Princeton should 'budget some free time for us,' Ivy League student argues
Johnatan Reiss recently argued in the student-run newspaper The Daily Princetonian that the Ivy League institution should make students' free time a priority.
Recommendations included 'requiring professors to designate a week or two of the semester as a low-workload week.'
Johnatan Reiss, the author of the article and a peer academic advisor (PAA) at Princeton University, recently argued in the student-run newspaper The Daily Princetonian that the Ivy League institution should make students' free time a priority.
“It’s not unreasonable to ask that the University budget some free time for us while we can experience [college]," Reiss writes, citing factors such as all-nighters, skipping meals, and a heavy workload are all listed as reasons why free time should be prioritized by the university.
Though Reiss, a junior, acknowledges that time management skills are critical to learn in college, he does not believe that they should be “learned through emotional distress or lack of sleep.”
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For Reiss, prioritizing free time should be “part of a policy that recognizes the importance of students’ discretionary time to their learning.”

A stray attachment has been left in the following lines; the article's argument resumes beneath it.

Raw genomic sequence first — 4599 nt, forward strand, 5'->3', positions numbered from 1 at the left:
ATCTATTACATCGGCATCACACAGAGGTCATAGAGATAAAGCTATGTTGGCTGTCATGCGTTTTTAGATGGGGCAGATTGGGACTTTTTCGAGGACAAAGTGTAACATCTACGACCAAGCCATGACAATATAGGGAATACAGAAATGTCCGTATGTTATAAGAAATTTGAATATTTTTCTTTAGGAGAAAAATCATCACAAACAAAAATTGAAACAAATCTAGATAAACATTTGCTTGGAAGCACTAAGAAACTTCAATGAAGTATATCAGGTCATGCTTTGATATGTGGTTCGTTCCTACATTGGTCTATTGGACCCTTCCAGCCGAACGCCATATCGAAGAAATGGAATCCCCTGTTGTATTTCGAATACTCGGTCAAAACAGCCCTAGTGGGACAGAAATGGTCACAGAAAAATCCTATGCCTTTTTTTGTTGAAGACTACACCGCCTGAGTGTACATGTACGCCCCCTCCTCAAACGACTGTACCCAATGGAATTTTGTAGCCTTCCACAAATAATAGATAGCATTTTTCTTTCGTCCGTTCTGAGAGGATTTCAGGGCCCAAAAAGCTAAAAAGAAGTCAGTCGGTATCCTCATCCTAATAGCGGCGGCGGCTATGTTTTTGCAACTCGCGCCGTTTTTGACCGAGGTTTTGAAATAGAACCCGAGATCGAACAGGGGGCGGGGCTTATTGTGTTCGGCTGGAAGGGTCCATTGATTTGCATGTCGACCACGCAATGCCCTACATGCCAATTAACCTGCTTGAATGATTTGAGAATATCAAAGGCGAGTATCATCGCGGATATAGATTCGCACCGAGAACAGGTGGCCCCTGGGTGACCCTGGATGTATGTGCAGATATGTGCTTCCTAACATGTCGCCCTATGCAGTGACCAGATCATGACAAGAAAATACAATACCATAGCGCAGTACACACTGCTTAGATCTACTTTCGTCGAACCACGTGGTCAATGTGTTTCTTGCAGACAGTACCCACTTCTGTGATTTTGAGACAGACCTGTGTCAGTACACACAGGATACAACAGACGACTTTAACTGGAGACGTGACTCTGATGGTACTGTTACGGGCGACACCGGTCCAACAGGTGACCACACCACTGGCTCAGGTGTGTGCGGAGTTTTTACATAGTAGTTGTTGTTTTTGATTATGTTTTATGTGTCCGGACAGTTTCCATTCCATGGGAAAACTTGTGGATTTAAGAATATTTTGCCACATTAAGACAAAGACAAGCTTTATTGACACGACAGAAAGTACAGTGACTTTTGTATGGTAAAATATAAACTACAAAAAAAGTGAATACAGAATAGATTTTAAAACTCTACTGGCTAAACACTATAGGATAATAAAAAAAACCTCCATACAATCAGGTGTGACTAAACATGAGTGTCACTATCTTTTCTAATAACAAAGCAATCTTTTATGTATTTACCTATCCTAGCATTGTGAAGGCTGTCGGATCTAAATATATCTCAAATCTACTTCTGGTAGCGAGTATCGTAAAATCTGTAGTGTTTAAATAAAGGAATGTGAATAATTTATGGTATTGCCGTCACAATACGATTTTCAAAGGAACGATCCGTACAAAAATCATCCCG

“[R]equiring professors to designate a week or two of the semester as a low-workload week” could be an option to designate more free time to Princeton students, according to the peer academic advisor.
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Columbia University student Daniel Di Martino told Campus Reform that he disagreed with Reiss’ article.
“I don’t think any of that is what the school should do,” Martino told Campus Reform. “Maybe Princeton is different. But generally, I don’t think there’s a free time crisis at ivy league universities. If anything, we need to improve the quality of education.”
“I think the complaint of the article is that students don’t have enough time for anything but coursework," Martino added. "That’s just false.”
Campus Reform reached out to Johnatan Reiss and Princeton University for comment. This article will be updated accordingly.
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